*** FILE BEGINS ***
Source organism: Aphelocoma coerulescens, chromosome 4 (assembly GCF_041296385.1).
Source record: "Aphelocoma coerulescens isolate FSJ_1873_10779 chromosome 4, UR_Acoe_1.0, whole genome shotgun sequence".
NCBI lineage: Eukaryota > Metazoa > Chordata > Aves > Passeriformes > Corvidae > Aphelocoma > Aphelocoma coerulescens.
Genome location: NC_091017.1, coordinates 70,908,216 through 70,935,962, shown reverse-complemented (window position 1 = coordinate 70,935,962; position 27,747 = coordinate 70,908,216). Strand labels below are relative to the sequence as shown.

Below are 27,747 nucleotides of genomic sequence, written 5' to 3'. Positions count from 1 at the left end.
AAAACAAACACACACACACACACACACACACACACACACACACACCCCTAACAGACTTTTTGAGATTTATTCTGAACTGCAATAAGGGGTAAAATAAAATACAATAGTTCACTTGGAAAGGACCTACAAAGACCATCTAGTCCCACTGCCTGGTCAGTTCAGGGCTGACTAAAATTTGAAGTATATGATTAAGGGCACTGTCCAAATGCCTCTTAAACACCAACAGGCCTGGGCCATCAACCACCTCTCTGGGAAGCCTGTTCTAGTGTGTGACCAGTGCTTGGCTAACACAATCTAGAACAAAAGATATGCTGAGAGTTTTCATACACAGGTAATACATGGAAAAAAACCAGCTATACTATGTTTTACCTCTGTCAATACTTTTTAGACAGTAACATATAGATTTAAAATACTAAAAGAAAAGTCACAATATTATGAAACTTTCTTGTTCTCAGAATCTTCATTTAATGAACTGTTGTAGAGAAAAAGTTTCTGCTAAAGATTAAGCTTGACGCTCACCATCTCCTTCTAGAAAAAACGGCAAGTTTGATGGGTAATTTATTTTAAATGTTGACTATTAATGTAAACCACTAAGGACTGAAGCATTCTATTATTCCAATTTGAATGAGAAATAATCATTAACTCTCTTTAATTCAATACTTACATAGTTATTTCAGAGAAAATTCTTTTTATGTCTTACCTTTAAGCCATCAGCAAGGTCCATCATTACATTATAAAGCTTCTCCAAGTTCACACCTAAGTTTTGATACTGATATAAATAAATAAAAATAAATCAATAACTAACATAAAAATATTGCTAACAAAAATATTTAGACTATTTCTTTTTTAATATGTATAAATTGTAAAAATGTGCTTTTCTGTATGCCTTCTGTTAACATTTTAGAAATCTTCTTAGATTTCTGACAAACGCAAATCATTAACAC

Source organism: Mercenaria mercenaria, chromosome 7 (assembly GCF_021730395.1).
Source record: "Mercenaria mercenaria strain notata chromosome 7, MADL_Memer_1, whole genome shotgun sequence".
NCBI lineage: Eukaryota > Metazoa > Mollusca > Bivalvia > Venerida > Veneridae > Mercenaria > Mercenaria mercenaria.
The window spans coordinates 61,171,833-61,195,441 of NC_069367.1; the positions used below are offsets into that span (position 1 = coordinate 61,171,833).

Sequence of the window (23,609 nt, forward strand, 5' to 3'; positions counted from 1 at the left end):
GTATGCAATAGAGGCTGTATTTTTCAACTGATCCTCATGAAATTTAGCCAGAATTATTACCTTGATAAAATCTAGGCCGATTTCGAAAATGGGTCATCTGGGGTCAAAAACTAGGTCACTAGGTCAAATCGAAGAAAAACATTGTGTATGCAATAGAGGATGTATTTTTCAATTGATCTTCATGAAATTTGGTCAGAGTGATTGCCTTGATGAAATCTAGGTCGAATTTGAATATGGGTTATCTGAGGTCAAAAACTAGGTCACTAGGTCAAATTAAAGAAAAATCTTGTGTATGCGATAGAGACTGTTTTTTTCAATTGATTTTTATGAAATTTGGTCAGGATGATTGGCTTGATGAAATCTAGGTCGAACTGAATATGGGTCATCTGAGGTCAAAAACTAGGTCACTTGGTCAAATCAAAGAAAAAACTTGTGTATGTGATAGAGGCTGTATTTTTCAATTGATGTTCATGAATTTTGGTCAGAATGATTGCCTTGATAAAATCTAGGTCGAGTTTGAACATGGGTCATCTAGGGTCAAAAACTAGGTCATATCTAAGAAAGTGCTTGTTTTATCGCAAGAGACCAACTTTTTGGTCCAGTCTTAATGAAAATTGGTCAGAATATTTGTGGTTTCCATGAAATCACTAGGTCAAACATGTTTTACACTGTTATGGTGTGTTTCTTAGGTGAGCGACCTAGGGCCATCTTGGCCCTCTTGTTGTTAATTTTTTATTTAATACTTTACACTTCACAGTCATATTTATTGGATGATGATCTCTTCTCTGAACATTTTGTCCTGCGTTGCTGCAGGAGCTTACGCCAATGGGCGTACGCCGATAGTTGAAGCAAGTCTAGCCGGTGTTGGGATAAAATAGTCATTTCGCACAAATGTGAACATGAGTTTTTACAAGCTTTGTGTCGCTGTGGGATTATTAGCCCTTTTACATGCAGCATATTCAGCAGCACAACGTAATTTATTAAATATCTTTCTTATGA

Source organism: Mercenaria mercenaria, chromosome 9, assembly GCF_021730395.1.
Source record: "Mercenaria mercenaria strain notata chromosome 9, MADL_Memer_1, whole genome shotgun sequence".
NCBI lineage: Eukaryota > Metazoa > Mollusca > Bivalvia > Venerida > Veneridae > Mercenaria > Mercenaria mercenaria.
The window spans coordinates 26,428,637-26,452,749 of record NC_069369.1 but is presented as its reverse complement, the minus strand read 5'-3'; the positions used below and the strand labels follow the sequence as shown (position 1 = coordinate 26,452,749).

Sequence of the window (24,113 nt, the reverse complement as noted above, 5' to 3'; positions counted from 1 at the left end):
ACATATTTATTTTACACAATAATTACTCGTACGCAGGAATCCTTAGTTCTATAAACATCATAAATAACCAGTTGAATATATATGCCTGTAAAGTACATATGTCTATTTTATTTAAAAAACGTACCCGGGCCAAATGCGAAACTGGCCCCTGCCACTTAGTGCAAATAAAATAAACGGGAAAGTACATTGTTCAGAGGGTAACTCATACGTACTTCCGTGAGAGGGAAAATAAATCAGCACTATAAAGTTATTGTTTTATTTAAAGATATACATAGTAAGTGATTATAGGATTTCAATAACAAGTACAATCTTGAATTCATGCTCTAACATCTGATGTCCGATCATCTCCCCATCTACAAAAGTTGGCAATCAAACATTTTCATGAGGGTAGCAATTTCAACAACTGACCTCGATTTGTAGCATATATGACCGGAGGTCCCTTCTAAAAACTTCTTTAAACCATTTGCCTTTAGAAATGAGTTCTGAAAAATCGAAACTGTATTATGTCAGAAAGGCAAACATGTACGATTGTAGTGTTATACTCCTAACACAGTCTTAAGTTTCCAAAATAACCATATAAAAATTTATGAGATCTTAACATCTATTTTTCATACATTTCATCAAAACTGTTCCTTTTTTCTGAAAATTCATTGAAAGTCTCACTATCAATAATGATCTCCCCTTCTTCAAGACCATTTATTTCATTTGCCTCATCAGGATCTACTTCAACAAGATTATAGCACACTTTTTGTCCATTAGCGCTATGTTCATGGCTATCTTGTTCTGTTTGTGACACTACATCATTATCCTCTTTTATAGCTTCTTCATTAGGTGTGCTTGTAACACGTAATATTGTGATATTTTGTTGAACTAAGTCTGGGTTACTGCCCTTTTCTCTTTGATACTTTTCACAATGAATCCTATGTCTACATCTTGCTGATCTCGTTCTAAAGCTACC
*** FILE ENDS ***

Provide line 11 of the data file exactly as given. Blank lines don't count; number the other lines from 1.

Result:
Sequence of the window (23,609 nt, forward strand, 5' to 3'; positions counted from 1 at the left end):